Copyright policy issues

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Workspace: Public policy

This is an internal working space for Wikimedia-DC members developing and understanding and possible recommendations about copyright policy.

Washington DC government copyrights

  • We can follow this up with DC government officials. Peter has a likely contact.

California public domain

  • In June 2016 we sent a letter to the California State Senate Committee on the Judiciary opposing a bill which would allow state government works to be removed from the public domain.

Mass digitization issue with comments by WMF, Oct 2015

Orphan works

  • Orphan works are those for which a copyright may apply but no copyright holder can be located, usually because the copyright holder cannot be identified, so no copyright holder can be effectively asked for permission, and the opportunity to use the work is lost without anyone actually having turned it down.
  • The public policy committee formulated the chapter's stand on orphan works for Wikimedia DC's participation in the U.S. Copyright Office's workshop on copyrights for orphan works on March 10-11, 2014
From the Copyright Office description of the workshop agenda:
The Copyright Office is reviewing the problem of orphan works under U.S. copyright law in continuation of its previous work on the subject and to advise Congress on possible next steps for the United States. The Office has long shared the concern with many in the copyright community that the uncertainty surrounding the ownership status of orphan works does not serve the objectives of the copyright system. For good faith users, orphan works are a frustration, a liability risk, and a major cause of gridlock in the digital marketplace. . . . [A] number of foreign governments have recently adopted or proposed solutions.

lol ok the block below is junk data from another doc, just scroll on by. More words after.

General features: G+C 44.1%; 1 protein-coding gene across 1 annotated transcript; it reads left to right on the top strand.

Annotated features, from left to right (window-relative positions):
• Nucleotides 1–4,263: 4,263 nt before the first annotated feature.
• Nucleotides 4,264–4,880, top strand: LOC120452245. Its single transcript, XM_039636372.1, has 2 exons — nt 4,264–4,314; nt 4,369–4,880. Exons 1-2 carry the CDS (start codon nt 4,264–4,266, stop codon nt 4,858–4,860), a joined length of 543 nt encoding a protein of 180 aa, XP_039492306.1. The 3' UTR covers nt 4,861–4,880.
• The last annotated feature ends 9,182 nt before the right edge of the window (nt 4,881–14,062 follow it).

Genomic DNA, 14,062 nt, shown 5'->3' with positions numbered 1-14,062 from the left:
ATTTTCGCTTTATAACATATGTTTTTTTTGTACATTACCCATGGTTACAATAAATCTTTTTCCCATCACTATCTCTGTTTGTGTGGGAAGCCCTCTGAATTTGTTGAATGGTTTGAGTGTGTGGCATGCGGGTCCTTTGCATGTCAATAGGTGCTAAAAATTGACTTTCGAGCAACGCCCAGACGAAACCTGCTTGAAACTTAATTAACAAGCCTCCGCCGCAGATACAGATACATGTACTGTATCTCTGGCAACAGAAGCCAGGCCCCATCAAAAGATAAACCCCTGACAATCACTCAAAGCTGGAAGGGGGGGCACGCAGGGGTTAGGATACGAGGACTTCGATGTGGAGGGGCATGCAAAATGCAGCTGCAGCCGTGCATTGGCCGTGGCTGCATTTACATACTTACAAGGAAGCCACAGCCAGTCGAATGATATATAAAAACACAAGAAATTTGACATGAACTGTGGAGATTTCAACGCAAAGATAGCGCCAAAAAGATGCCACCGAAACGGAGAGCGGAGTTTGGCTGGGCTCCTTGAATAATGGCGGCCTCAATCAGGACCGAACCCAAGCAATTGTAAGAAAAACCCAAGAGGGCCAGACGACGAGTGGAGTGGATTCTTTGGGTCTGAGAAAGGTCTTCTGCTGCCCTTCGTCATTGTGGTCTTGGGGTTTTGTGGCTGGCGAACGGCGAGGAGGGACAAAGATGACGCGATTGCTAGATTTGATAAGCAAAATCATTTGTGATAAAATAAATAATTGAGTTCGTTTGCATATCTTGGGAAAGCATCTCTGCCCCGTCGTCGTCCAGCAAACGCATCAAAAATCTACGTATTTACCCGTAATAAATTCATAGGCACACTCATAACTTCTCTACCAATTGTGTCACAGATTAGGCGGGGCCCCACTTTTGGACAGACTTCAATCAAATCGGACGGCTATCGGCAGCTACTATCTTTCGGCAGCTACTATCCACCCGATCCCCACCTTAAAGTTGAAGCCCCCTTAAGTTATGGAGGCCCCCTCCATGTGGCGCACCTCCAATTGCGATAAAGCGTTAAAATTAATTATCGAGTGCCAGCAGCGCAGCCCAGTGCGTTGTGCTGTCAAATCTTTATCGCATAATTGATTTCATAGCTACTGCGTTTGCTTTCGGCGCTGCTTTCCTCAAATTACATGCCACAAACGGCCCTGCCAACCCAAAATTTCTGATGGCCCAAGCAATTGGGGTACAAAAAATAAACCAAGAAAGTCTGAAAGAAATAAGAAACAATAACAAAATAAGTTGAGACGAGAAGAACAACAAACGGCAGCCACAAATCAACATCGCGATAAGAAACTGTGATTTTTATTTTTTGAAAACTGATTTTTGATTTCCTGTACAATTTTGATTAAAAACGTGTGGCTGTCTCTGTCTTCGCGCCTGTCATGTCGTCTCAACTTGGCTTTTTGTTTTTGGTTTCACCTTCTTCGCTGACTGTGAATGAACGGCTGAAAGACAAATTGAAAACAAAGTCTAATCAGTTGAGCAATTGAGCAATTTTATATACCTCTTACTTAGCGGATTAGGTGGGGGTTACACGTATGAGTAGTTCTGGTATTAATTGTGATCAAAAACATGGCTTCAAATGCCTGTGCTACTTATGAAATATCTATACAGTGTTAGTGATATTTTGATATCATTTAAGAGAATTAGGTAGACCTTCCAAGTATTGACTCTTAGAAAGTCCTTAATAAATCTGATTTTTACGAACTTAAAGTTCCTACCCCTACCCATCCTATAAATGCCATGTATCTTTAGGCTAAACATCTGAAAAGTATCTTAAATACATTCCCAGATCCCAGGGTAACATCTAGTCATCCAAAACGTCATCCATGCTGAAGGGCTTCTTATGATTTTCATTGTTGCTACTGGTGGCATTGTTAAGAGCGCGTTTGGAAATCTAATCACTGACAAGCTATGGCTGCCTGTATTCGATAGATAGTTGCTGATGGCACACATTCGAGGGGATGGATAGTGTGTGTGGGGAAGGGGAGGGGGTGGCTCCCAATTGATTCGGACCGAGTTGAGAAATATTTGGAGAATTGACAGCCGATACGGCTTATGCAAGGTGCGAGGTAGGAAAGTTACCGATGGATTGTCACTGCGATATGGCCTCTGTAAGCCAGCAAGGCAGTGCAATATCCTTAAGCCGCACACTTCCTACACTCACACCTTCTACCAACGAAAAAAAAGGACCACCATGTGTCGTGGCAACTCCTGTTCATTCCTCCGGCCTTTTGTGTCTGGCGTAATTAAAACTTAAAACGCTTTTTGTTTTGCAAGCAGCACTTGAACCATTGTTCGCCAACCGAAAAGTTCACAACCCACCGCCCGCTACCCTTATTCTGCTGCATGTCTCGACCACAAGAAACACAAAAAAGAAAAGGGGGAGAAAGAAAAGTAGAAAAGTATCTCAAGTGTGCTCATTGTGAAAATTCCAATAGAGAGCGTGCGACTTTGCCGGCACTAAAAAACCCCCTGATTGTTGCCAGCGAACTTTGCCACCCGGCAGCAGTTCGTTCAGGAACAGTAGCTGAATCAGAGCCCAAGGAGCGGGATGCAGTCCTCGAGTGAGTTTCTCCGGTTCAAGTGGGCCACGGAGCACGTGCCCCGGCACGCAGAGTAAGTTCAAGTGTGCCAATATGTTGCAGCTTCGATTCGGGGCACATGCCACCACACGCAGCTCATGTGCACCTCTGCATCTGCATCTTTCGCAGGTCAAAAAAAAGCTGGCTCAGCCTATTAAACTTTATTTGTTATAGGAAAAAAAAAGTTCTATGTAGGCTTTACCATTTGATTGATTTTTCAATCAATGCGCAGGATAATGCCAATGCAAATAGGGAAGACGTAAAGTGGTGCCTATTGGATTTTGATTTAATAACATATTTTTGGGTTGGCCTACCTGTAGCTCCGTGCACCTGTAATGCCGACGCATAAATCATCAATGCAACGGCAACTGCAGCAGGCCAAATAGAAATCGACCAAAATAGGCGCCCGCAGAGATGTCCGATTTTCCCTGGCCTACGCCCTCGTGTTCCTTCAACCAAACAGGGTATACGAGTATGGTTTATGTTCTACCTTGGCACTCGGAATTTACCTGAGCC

We finished our written comments which constitute our committee's first publication, in March 2014. The resulting doc is listed on meta with other advocacy statements by chapters.

Other topics


  • In 2011, SOPA and PIPA were bills motivated partly by the TV, film, and TV industries to incorporate copyright protection into the infrastructure of the Internet. The Wikimedia Foundation and many allied groups stood against bills proposed in the U.S. Congress that would impose burdens on wiki sites (among others) if users created certain copyright-related content there. This chapter stood with the movement on this, supporting WMF's blackout of the Wikipedias. This was framed as advocating for Internet freedom. Here was Wiki DC's statement on SOPA and PIPA. Amazingly the effort was beaten back -- our side won.